Practice Point: Coronary calcium scores may be slightly better than pooled cohort equations for appropriately classifying risk of coronary heart disease, but that doesn’t mean everyone should get a coronary CT.

EBM Pearl: Area under the curve (AUC) is often used to display data for prediction tools. The graphical representation of the information can be worth a thousand words.

The only thing worse than pooled cohort equations (PCE) such as the Framingham Risk Score or ASCVD calculator is a coronary calcium score (CCS). There, I said it.

The thought behind coronary calcium scoring is that coronary artery calcium is a marker of subclinical atherosclerosis in healthy-appearing adults, which can predict future clinical coronary heart disease (CHD), thereby allowing the opportunity to intervene and potentially prevent major coronary events. However, the clinical utility of CCSs for patients with any score higher than zero has been consistently questioned in clinical studies.

This uncertainty hasn’t stopped patients from wanting CCSs or providers from ordering them, even if they aren’t covered by insurance. The order for CCSs in the electronic health record system at my institution literally states: “CT heart cash-and-carry”. However, a study published in JAMA makes a case for adding CCSs to PCEs to improve precision when estimating CHD risk. Does this mean, coronary CTs for everyone, then?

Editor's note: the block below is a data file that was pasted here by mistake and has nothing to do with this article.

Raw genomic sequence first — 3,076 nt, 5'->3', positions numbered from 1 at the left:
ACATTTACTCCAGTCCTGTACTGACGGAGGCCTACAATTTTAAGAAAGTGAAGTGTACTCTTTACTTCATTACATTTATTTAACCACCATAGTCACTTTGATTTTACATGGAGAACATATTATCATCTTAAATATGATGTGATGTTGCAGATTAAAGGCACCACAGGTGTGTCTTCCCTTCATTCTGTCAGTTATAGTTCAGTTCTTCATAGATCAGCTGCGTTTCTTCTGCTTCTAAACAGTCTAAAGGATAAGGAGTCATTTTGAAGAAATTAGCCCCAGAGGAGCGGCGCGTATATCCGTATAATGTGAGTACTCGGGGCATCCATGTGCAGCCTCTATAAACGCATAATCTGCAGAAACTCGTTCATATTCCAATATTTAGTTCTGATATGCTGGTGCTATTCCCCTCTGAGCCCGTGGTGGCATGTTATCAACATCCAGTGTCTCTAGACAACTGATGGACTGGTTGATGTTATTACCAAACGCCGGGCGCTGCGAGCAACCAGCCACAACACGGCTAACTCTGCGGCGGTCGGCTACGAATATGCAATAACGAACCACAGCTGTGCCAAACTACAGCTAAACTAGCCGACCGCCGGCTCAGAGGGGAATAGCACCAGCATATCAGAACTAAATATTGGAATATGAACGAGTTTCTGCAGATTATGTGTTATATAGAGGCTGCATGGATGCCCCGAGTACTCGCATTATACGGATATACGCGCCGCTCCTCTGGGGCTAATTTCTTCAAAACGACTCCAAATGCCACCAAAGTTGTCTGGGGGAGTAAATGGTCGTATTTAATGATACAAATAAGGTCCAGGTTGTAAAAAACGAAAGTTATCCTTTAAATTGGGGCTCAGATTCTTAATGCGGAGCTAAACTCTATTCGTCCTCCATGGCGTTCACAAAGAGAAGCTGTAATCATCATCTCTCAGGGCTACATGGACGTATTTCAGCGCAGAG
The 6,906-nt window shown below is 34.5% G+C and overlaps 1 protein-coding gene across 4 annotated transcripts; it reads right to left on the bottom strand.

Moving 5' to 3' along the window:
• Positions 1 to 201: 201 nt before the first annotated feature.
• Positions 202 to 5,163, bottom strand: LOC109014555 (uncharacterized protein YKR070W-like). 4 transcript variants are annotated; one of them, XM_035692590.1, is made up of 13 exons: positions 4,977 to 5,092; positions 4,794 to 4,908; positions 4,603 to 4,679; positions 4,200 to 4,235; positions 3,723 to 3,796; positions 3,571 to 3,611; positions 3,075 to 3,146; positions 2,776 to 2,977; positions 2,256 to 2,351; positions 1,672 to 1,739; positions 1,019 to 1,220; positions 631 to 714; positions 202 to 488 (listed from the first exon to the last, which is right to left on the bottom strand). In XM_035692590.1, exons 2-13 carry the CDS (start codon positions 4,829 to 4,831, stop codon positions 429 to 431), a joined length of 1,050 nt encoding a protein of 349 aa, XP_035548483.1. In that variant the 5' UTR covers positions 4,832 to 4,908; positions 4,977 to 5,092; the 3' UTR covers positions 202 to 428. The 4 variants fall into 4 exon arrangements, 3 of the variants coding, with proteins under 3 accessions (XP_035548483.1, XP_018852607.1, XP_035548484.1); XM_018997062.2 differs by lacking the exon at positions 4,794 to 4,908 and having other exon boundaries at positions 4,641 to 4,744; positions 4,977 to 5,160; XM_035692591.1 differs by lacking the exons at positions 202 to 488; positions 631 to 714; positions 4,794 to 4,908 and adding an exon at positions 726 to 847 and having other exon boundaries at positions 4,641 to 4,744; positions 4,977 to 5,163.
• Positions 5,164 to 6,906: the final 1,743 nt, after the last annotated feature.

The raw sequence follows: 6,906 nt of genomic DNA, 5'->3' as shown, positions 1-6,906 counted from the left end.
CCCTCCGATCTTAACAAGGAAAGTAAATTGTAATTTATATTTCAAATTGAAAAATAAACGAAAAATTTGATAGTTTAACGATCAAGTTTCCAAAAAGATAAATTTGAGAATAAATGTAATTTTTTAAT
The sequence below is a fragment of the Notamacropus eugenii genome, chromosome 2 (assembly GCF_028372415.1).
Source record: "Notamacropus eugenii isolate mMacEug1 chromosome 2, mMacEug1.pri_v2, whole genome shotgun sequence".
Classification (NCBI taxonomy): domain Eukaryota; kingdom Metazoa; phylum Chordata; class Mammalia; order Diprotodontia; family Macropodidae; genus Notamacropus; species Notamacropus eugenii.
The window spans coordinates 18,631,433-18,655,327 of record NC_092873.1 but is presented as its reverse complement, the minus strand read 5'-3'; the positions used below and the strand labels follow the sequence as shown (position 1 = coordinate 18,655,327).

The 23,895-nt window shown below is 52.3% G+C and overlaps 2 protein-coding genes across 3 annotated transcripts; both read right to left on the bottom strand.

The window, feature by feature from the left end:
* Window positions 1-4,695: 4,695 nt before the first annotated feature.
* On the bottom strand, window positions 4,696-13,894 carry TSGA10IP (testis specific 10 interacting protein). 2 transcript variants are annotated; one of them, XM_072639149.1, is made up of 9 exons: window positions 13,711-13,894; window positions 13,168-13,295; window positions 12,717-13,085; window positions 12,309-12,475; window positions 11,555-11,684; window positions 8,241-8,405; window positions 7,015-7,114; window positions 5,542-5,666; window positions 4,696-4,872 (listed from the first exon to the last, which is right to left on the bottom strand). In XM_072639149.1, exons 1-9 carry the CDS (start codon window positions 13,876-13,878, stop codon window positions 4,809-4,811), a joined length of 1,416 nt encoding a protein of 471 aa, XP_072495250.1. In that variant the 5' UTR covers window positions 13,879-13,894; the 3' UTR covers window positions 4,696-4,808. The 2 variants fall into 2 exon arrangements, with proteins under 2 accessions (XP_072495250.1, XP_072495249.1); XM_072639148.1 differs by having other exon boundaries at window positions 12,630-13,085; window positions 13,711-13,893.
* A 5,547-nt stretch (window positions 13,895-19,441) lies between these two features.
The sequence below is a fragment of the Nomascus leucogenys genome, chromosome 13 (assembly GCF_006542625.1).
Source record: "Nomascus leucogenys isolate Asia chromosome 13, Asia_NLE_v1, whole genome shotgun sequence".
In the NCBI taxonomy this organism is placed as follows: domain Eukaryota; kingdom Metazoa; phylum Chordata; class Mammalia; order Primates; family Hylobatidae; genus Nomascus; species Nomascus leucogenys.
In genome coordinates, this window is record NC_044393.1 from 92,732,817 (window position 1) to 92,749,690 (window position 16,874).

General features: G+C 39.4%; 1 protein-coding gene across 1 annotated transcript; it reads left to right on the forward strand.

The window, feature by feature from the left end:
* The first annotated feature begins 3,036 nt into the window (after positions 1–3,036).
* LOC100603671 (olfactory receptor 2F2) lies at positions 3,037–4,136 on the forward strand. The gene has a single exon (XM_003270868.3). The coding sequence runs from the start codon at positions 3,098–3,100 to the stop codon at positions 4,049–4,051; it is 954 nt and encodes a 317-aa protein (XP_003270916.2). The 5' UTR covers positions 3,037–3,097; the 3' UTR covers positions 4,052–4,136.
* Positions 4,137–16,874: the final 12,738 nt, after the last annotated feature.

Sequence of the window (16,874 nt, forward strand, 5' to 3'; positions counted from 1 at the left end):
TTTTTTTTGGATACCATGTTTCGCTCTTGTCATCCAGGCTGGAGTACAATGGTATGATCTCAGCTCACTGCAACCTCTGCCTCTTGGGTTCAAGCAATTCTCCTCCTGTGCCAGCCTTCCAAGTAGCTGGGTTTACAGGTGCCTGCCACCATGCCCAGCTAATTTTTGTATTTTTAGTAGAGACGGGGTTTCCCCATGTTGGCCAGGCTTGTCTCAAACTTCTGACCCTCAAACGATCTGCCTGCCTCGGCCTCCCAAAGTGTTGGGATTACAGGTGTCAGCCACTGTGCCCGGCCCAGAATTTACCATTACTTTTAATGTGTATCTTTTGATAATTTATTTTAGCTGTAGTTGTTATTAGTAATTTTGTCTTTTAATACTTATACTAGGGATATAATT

The researchers in this study took prospective cohort data from the Multi-Ethnic Study of Atherosclerosis (MESA) study (n = 1,991) in the United States and the Rotterdam study (n = 1,217) in the Netherlands of adults (median age 65) with European ancestry who did not have clinical CHD, were not on a statin, and who had an estimated  baseline 10-year CHD risk based on several PCEs, with and without a CCS. The median predicted 10-year CHD risk was six-seven percent.

Participants were followed for about 15 years for the development of clinical CHD, which occurred in eight-nine percent. The primary outcome essentially measured whether adding the CCS to PCEs did a better job at classifying CHD risk. According to this study, it did. But we already knew that PCEs overestimate risk of CHD, so it’s not surprising that CCS would improve the accuracy. But again I ask, coronary CTs for everyone, then?

Please, no.

First, CCS is not recommended for anyone with established CHD. Second, a coronary CT is not indicated in people with acute anginal symptoms as it’s not great at detecting coronary artery stenosis. The best-case scenario is that CCS may be useful for people at low- to intermediate- CHD risk who for whatever reason are unsure about using a statin or need more motivation (than a clinician’s advice) to eat healthier and exercise. And those statin fence-sitters have a point, given each one of them plus 499 of their friends would need to take a statin daily for 5 years to prevent one more of their deaths. (The NNT for statins to prevent one cardiovascular death over five years is 500 for a person with a 10-year ASCVD risk of 10 percent, so a statin isn’t the magic pill people might think it is.)

So if this study is telling us that adding coronary calcium scoring to pooled cohort equations slightly improves CHD risk classification, please forgive us if we say, “so what?” Cardiac catheterization would help estimate CHD risk too, but that doesn’t mean we should do it. Doing more coronary CTs would be one more example of medical overuse to do a slightly better job at (over)estimating CHD risk.

For more information, see the topic Coronary Artery Calcium (CAC) Scoring and Clinical Use in DynaMed.

Reference:  JAMA. 2023 May 23;329(20):1768-1777